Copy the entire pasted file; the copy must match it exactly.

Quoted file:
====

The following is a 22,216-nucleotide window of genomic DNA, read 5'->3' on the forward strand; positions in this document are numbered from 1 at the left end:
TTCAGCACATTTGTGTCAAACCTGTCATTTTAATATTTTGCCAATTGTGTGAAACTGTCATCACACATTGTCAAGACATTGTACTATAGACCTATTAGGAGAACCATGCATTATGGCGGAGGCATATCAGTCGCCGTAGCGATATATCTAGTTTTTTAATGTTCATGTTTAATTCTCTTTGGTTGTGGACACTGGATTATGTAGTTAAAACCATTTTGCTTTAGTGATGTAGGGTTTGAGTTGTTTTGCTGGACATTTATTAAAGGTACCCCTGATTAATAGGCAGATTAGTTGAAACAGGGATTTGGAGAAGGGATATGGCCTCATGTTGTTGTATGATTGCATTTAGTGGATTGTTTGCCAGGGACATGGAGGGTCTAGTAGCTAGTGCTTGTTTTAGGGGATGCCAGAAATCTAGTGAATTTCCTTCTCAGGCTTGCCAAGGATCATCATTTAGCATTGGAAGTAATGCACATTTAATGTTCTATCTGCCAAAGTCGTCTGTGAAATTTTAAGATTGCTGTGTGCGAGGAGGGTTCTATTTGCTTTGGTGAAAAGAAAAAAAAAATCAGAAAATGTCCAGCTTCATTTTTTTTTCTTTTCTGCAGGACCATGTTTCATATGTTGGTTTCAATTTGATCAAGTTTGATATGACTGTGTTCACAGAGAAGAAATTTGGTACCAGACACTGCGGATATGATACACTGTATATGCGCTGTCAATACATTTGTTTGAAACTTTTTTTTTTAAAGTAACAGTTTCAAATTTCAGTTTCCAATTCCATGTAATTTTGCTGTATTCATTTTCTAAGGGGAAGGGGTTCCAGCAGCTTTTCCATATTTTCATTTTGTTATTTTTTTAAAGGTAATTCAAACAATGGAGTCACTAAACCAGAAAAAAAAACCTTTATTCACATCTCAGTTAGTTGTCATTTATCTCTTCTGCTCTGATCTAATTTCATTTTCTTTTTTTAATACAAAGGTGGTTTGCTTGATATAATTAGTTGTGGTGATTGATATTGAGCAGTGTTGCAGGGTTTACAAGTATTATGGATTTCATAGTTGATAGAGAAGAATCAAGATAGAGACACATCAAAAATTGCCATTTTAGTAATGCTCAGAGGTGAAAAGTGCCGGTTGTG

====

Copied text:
The following is a 22,216-nucleotide window of genomic DNA, read 5'->3' on the forward strand; positions in this document are numbered from 1 at the left end:
TTCAGCACATTTGTGTCAAACCTGTCATTTTAATATTTTGCCAATTGTGTGAAACTGTCATCACACATTGTCAAGACATTGTACTATAGACCTATTAGGAGAACCATGCATTATGGCGGAGGCATATCAGTCGCCGTAGCGATATATCTAGTTTTTTAATGTTCATGTTTAATTCTCTTTGGTTGTGGACACTGGATTATGTAGTTAAAACCATTTTGCTTTAGTGATGTAGGGTTTGAGTTGTTTTGCTGGACATTTATTAAAGGTACCCCTGATTAATAGGCAGATTAGTTGAAACAGGGATTTGGAGAAGGGATATGGCCTCATGTTGTTGTATGATTGCATTTAGTGGATTGTTTGCCAGGGACATGGAGGGTCTAGTAGCTAGTGCTTGTTTTAGGGGATGCCAGAAATCTAGTGAATTTCCTTCTCAGGCTTGCCAAGGATCATCATTTAGCATTGGAAGTAATGCACATTTAATGTTCTATCTGCCAAAGTCGTCTGTGAAATTTTAAGATTGCTGTGTGCGAGGAGGGTTCTATTTGCTTTGGTGAAAAGAAAAAAAAAATCAGAAAATGTCCAGCTTCATTTTTTTTTCTTTTCTGCAGGACCATGTTTCATATGTTGGTTTCAATTTGATCAAGTTTGATATGACTGTGTTCACAGAGAAGAAATTTGGTACCAGACACTGCGGATATGATACACTGTATATGCGCTGTCAATACATTTGTTTGAAACTTTTTTTTTTAAAGTAACAGTTTCAAATTTCAGTTTCCAATTCCATGTAATTTTGCTGTATTCATTTTCTAAGGGGAAGGGGTTCCAGCAGCTTTTCCATATTTTCATTTTGTTATTTTTTTAAAGGTAATTCAAACAATGGAGTCACTAAACCAGAAAAAAAAACCTTTATTCACATCTCAGTTAGTTGTCATTTATCTCTTCTGCTCTGATCTAATTTCATTTTCTTTTTTTAATACAAAGGTGGTTTGCTTGATATAATTAGTTGTGGTGATTGATATTGAGCAGTGTTGCAGGGTTTACAAGTATTATGGATTTCATAGTTGATAGAGAAGAATCAAGATAGAGACACATCAAAAATTGCCATTTTAGTAATGCTCAGAGGTGAAAAGTGCCGGTTGTG